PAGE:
October 1, 2009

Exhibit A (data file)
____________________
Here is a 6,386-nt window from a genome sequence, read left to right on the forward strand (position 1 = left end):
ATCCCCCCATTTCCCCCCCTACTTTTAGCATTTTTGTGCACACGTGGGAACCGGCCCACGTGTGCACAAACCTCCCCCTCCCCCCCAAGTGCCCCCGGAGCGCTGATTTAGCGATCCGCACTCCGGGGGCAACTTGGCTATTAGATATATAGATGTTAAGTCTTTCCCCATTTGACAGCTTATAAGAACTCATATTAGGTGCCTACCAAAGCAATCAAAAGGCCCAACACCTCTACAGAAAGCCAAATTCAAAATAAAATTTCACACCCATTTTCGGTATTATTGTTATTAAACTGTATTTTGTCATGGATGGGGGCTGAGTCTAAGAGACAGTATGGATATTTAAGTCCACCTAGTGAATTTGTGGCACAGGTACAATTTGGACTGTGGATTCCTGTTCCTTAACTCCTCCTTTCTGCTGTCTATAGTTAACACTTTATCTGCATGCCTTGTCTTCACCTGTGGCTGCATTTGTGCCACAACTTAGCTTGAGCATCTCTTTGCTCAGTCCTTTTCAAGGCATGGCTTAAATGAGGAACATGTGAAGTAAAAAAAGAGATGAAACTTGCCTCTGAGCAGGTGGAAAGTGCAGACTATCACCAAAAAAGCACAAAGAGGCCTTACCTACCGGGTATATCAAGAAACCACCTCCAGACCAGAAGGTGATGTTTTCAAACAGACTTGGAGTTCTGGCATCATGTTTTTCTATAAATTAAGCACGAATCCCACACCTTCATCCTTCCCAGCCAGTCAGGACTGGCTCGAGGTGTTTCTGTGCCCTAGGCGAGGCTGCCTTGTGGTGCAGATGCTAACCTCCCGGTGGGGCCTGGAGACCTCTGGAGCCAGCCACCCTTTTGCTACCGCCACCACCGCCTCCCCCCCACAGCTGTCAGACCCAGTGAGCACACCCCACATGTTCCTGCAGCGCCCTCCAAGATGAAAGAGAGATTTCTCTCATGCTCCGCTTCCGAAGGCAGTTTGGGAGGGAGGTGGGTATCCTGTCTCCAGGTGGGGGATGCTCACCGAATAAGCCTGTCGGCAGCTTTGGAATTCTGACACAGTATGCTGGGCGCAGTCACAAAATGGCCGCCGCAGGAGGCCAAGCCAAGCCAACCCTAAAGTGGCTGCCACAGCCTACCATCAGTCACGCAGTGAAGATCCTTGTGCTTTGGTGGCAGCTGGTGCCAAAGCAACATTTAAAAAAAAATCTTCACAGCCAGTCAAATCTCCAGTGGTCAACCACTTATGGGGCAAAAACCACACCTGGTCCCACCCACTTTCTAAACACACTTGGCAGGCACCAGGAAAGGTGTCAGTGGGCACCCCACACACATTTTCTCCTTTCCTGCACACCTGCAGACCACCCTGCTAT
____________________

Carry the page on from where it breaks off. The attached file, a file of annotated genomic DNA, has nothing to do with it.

I am currently reading a book, The Thirteen American Arguments, written by Howard Fineman (2008). A primary premise of the book is that arguing is a critically important American tradition. Fineman asserts that "arguing is good--in fact, indispensable." He frames this as a paradox: "The process that makes us so fragile also makes us durable. . . . Our constant challenge is to harness the often passionate energy of arguments to the useful deals that can result, without tearing ourselves apart." This perspective challenges me greatly. I've felt greatly worried about the possibility that contentiousness has come to dominate our political processes and I have also worried that conflict and violence (physical and verbal) have become progressively more commonplace. Perhaps my hopes for more kindness and peace and compromise were misguided?

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